Now you might assume at this point that I would play the part of the moralistic Christian ethicist and implore us to lay aside these Manichaean modes of thought, be like Jesus, and all sit down around a table to engage in meaningful “dialogue.” But I am not going to do that. On the contrary, the friend/enemy distinction is unavoidable. There is real evil and error in the world that must be vigorously opposed, and although this stark dichotomy sometimes grossly oversimplifies the landscape that we must navigate, we cannot do entirely without it. (Indeed, the moralistic prophets of inclusive “dialogue” cannot do without it either, reacting viscerally when confronted with the stubborn holdouts against the tolerance gospel.) Life is too short and our capacities are too limited, as I have said, to evaluate every person and position abstractly on their own merits, and so all of us must to at least some extent rely on these rough-and-ready generalizations of whom to be particularly on our guard against. To be sure, as I have written before, we should try and learn to represent even our enemies as fairly and accurately as possible, since our ultimate goal is to win them over, not to annihilate them—vengeance belongs to the Lord. But in the heat of combat, to extend the right hand of fellowship is to risk having it cut off.
Nor am I even going to tell you that while real wars (just wars, at any rate) are fine, and so is spiritual warfare, we must avoid “the culture war” at all costs. For, as I have already made quite clear, there are real wars in the realm of ideas (and for control of idea-shaping institutions), in which truth—a prize far more precious than any that armies have ever contended for—is at stake. And in these wars as well the blunt instrument of the friend/enemy distinction is indispensable.
When Friends Become “Enemies”
However, there is a point at which the friend/enemy distinction can do more harm than good, a point that we must be careful to guard ourselves against. The latest phase of the culture wars—at least as they have played out in conservative Christian circles—have thrown this peril into sharp relief. If you’re a conservative North American Christian and you haven’t been living under a rock lately, you’ve probably heard something about the recent Revoice conference. This event, dedicated to the the question of whether there is any positive sense in which we might speak of a “gay Christian” identity, has come to serve increasingly as something of a litmus test of where one stands on this pressing question of the day and thus perhaps where one stands on issues of fidelity to orthodoxy more generally. Given that, as my friend Alastair Roberts has convincingly argued, historic Christian sexual ethics are inseparable from historic Christian orthodoxy more generally, this is no mere tempest in a teapot. This debate poses the question of whether one is willing to yield, even an inch, to the impulses of empathy and inclusivity and cultural relevance at the cost of faithfulness to an orthodox Christian vision of sexuality and desire, and thus ultimately an orthodox Christian understanding of sin and salvation in Christ.The battle over same-sex attraction is the most fiercely contested salient in a wider war for the soul of Western Christianity, and thus has come to take on a genuine urgency—though it can still become symbolically exaggerated in certain quarters.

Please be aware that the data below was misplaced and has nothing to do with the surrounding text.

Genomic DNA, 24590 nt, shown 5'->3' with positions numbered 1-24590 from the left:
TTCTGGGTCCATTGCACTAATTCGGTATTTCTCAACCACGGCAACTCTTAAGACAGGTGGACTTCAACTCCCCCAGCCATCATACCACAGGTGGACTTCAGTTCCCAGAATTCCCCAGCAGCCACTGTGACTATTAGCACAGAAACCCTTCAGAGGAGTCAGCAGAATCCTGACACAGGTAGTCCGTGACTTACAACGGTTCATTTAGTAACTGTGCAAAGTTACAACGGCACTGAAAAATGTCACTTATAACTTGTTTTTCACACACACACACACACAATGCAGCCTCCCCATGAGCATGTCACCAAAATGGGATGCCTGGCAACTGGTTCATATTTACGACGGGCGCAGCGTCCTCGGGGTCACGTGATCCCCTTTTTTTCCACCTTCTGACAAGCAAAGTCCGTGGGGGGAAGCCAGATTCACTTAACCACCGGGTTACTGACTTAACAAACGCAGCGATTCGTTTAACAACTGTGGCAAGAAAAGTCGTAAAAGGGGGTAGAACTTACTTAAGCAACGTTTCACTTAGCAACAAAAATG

And here is the problem when a war is at its most fiercely fought, and the tide seems to be going the wrong way. No longer is it enough to classify as enemies those who are genuinely arrayed against you. What about those on your own side of the battle lines who seem to lack resolve and enthusiasm for the fight, those who seem by their soft words and their half-hearted combat to be giving comfort to the enemy? These, one can only assume, are traitors or enemy agents, ready to surrender the keys to the strongholds (and indeed, don’t these half-hearted equivocators seem, more often than not, to occupy the higher echelons of influence at our leading institutions?) and surrender to the inexorable enemy advance. There will always be those who are more or less fierce in the fight, whether because of where they lie on the wide spectrum of opinion on a complex set of issues, their particular contexts, their vocational responsibilities, or simply because of personality and rhetorical style. But, whatever the reason may be, if your side seems to be losing the war, and the stakes are high enough, you may soon conclude that these halfhearted friends are not merely unreliable to entrust with leadership roles, or to station on the front lines, but should in fact be numbered among your foes.